I decided to write a memoir about my own experience of debilitating depression because I felt that I had something to say that might help someone. Although I was desperately ill, had suffered two major depressive episodes and been hospitalised, I did recover. I now consider myself well, and wanted to share what I had learnt about keeping my Black Dog, as Winston Churchill famously called his depression, on a tight leash.
I’ve always loved writing – as a child I wrote endless letters and diaries and as an adult I became a journalist at The Times. It was natural then, that when I suffered severe depression I should try to process and make sense of the experience by writing about it.
At first this took the form of emails to friends. I love consoling poems so I would send a friend a poem that might lift their spirits in dark moments. I would also share what I myself was going through.
The idea of writing a memoir grew from there. Black Rainbow: how words healed me – my journey through depression, was published by Hodder & Stoughton in April 2014. Based on diary entries, letters and emails that I wrote at the time, it describes the experience of being terribly ill.
In many ways, this desire to create, this urge to produce art from pain, seems to be one of the sanest and most understandable of human impulses. For me, writing about my experiences was therapeutic.
I also was hugely cheered by the reaction to the book. After Black Rainbow came out, it seemed as if I had given permission for others like me to come forward and talk about their own experiences of depression. Seeing the stigma that existed surrounding mental illness and wanting to break it down encouraged me to start campaigning for change. I became an Ambassador for the mental health charity SANE, and vice-president of United Response.
In the course of talking about my experiences, the same question kept coming up. Yes, you’ve been very ill, but you now seem fine. How did you manage to recover? The result has been my second book. Walking on Sunshine: 52 Small Steps to Happiness was published by Short Books in November 2015 and concentrates on ways to stay well.
This book is based on a diary of my year and is a compilation of fifty-two sanity-saving tools that I have come to use in my own day-to-day life. They are little bits of wisdom, strategies for both body and mind which help keep me well. All of them are do-able and evidence based.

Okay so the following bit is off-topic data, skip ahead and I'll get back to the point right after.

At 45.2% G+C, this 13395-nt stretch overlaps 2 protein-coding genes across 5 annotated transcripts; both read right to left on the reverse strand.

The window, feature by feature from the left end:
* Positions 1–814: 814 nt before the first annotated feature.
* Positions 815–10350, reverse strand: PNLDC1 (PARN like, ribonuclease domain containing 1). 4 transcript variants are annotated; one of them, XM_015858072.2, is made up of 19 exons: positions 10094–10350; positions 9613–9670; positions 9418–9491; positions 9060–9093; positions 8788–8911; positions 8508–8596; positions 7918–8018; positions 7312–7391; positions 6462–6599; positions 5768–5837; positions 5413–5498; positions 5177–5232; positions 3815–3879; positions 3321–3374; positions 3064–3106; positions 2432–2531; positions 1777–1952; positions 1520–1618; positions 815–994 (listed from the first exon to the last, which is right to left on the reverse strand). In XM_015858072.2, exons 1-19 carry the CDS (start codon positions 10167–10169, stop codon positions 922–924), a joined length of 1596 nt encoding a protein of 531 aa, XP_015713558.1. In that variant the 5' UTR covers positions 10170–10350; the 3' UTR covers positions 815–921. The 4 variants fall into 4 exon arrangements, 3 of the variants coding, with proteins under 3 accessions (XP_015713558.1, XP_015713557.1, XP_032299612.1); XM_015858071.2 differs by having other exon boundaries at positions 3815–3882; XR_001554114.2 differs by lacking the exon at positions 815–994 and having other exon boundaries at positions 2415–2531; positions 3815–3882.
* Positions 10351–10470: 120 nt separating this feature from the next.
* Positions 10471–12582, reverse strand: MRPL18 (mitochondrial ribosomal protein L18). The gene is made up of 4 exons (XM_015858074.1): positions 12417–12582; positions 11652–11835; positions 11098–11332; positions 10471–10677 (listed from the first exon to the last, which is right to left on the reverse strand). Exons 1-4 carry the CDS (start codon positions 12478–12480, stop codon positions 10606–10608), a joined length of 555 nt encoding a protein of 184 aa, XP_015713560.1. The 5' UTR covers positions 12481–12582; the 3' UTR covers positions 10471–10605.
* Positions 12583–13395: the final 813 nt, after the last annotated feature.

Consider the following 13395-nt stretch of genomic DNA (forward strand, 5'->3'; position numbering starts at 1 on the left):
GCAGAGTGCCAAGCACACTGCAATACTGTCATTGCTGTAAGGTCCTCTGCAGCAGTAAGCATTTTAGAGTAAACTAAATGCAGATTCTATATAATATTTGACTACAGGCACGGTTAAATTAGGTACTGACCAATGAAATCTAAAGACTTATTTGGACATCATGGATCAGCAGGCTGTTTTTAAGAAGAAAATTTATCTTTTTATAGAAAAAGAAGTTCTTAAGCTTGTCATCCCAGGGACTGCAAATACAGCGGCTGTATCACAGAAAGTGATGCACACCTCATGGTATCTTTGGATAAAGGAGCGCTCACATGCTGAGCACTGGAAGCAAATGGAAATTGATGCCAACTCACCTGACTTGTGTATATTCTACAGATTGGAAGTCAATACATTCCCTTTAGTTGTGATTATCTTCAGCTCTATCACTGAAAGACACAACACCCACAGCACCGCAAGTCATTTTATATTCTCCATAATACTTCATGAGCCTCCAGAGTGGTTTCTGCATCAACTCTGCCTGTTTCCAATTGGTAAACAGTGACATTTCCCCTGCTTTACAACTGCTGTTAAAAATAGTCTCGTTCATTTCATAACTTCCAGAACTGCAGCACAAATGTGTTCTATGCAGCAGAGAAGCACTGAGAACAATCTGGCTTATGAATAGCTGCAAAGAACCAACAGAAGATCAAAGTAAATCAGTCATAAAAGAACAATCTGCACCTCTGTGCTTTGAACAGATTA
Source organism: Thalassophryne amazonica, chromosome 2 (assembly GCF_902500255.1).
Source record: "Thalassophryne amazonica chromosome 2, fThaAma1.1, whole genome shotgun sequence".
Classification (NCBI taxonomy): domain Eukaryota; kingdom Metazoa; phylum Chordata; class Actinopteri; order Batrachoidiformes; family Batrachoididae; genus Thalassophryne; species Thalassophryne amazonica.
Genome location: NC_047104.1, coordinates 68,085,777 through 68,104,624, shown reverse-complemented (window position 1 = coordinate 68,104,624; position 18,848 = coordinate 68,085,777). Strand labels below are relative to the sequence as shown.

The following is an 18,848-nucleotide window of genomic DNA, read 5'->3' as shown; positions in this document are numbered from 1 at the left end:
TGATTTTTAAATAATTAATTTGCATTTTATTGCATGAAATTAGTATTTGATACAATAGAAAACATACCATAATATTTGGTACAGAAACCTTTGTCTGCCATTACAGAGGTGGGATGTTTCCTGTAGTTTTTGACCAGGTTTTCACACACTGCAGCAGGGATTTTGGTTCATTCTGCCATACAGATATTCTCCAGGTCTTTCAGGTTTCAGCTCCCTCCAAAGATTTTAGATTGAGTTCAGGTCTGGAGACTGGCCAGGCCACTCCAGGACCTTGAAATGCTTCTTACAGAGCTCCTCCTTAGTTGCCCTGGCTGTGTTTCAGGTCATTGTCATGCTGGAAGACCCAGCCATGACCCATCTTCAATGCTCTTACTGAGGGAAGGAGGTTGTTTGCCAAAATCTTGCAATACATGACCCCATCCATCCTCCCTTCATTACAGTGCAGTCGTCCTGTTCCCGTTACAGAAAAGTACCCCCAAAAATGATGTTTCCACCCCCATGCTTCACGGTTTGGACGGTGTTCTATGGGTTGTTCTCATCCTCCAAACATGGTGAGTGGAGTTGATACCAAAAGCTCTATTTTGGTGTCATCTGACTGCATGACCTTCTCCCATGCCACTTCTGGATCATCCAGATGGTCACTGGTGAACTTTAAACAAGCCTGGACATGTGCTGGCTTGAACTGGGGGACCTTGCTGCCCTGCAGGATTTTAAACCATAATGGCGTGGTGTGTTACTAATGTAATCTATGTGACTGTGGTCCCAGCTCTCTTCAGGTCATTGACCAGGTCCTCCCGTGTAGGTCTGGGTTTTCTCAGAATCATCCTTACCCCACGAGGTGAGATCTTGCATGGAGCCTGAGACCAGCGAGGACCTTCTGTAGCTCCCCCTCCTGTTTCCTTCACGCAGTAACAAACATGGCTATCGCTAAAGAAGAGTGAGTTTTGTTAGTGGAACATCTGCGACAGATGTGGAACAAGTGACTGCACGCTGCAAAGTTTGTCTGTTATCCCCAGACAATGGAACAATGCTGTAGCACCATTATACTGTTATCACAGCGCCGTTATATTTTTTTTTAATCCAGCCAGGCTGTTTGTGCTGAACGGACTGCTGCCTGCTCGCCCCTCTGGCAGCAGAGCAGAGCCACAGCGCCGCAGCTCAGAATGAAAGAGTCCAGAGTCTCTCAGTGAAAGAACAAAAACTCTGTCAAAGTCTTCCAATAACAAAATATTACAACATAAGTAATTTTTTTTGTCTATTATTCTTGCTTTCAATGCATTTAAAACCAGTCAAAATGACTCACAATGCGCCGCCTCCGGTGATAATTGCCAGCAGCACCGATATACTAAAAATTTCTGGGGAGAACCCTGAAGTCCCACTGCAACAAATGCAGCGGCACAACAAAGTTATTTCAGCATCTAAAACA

Some of my ideas come from giving talks and running workshops for mental health charities, schools, universities and businesses on how to stay resilient and cheerful. I would like to thank all those who shared their own recipes for good mental health.
Writing this second book was joyful. While writing Black Rainbow I had to summon the courage to return to a very dark time in my life and overcome my fear that writing about the reality of depression might in some way trigger a relapse. Walking on Sunshine, however, focused on positive practises I had gathered together using a weekly diary of my year. This time I didn’t need to interview my family to remind myself about what had happened, as I had done with Black Rainbow, nor revisit memories that were often painful.
Throughout the process I was invigorated by the sense that some of the ideas I was sharing could be of value to my readers. So exciting was this thought that I felt I needed to manage my expectations. But every now and then my hope popped out like sun from behind a cloud, and I would secretly smile to myself.
I truly believe that everyone needs to put together a toolbox of strategies that works specifically for them; that compliments their preferences and temperament. As I said, I tend to cherry-pick from a variety of approaches – many of them highly personal – and I would encourage my readers to do the same. I think it’s important, in the pursuit of happiness and calm, to connect more deeply with ourselves, rather than attempting to be like anyone else.
Take my love of poetry, for example. I am consoled and calmed by verse, but I’m very aware that the healing power of words isn’t for everyone. Others may find the visual arts more appealing, or music. However eccentric your own path to contentment may seem to others, it doesn’t matter, as long as it works for you.
I’m keen to write more books, always with the idea that they might be of use to others. Even if just one reader writes to tell me that I’ve shared something helpful, I will continue to walk on sunshine.
Educated at Oxford University, Rachel Kelly began her career at Vogue and went on to spend ten years as a journalist at The Times. She is the co-editor of iF: A Treasury of Poems for Almost Every Possibility (Canongate, 2012) and the creator of two poetry apps. Rachel gives talks and runs workshops across the country on the therapeutic value of the arts.
Her memoir Black Rainbow (Hodder & Stoughton, 2014) on the healing power of the written word was a Sunday Times bestseller and won the Best First Book prize at the Spear’s Book Awards. All author proceeds from the book were donated to mental health charities – Rachel is an ambassador for SANE and Vice President of United Response and campaigns to reduce the stigma surrounding mental illness.
Her new book Walking on Sunshine: 52 Small Steps to Happiness is published by Short Books and is available for purchase on Amazon.
For more information please follow Rachel on Twitter @RachelKellyNet or visit www.rachel-kelly.net